What does a Christian receive when he sees the cross for the first time? What does a Christian read that gives relief, comfort and encouragement in times of difficulty, fear and trouble? What can a Christian lose sight of when he sins? What can be reclaimed through repentance? What gives a Christian assurance of life? What is a Christian’s claim when she gets to the gate of heaven?

I think that all the data that Bunyan has provided point to the scroll being the promises of God applied to the Christian.

The scroll is not the Bible as an abstract book – Christian had that book when he was in the City of Destruction. Ignorance claims that he knew the commands of God and the will of God and yet did not have this scroll.

Instead, the scroll is the promises of God read personally. It is to read Jesus words “This is the will of my Father: that everyone who sees the Son and believes in him will have eternal life, and I will raise him up on the last day” (John 6:40, CSB) and know that those words are spoken to you. Whenever God makes a promise in the scriptures, the Christian must read it as spoken to and applied to himself. This is what the scroll signifies.

When a Christian sees that the promises of God are theirs, they go to those promises in times of fear, trouble and difficulty. They read those promises in the scriptures and they are encouraged, comforted and relieved of their distress. Like the Psalmist they will be able to say “remember your word to your servant; you have given me hope through it” (Ps 119:49, CSB).

At times, because of sin and laziness, the Christian can lose sight of the promises of God. Like Christian in Pilgrim’s Progress, the righteousness of Christ still clothes them and the secret seal of the Spirit is still on their forehead – sins like this do not lose a Christian’s salvation – but their assurance is shaken because they can not see the promises of God. The backslidden Christian does not read them and see them applied to himself.

However, through repentance and fervent seeking after God in His Word, this great sense of assurance that comes through the promises of God can return and once again comfort the Christian on his way.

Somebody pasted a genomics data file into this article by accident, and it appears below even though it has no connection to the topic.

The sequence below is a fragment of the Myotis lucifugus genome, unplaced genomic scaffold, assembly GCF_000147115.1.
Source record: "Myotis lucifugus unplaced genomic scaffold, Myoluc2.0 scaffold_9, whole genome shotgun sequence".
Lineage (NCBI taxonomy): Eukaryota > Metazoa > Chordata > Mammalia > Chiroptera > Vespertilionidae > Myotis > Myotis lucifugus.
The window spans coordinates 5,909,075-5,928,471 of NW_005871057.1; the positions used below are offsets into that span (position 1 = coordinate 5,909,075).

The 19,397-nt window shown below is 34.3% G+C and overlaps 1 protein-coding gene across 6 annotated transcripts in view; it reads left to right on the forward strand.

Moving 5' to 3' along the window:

And lastly, on that great day when you come before the gates of heaven and ask to be let in, on what basis will you claim entry? What visa will you present to the King of the Celestial City?

Why Should God Let You Into Heaven?

This is the most crucial question to answer for each of us: Why should God let you into heaven?

I think Bunyan got it absolutely right when he made the scroll that key to heavens doors. It is only through the promises of God that are made possible through the work of Christ and are applied to Christians through the work of the Spirit that anyone can claim entry to the Celestial City.

Alistair Begg captured this idea in a sermon about the cross in 2019. During this sermon Begg imagines the thief on the cross coming to the gates of heaven. An Angel asks him: On what basis are you here? And he said “the man on the middle cross said I could come” (emphasis mine).

That is what the scroll is all about. When you come to see the cross of Jesus Christ for what it is, when you are freed from the guilt of your sins, when you are clothed in the righteousness of Christ, you are also given all the promises of Scripture to claim as your own.

“Come unto me all you weary and are heavy laden and I will give you rest” (Matt 11:28) – that promise is yours.

“Believe in the Lord Jesus, and you will be saved” (Acts 16:31) – that promise is yours.

One man by the name of Everet Storms counted up all the promises he found in the Bible. It took him a year an a half but he found over 7000 promises that God makes to men. All of God’s promises are yours if you are in Christ Jesus.

And when you come to the gates of the Celestial City, you should only have one claim to hand in. God won’t need to know your name or your life history or anything else. The only thing you can give to God to gain safe entry to that eternal home are the promises that God has given to you.

“You said I could come.”

Note: Page numbers are for an edition of Pilgrim’s Progress found inside “Christian Classics: The Confessions of Saint Augustine, The Imitation of Christ, and Pilgrim’s Progress”, London, Hodder and Stoughton, 1997.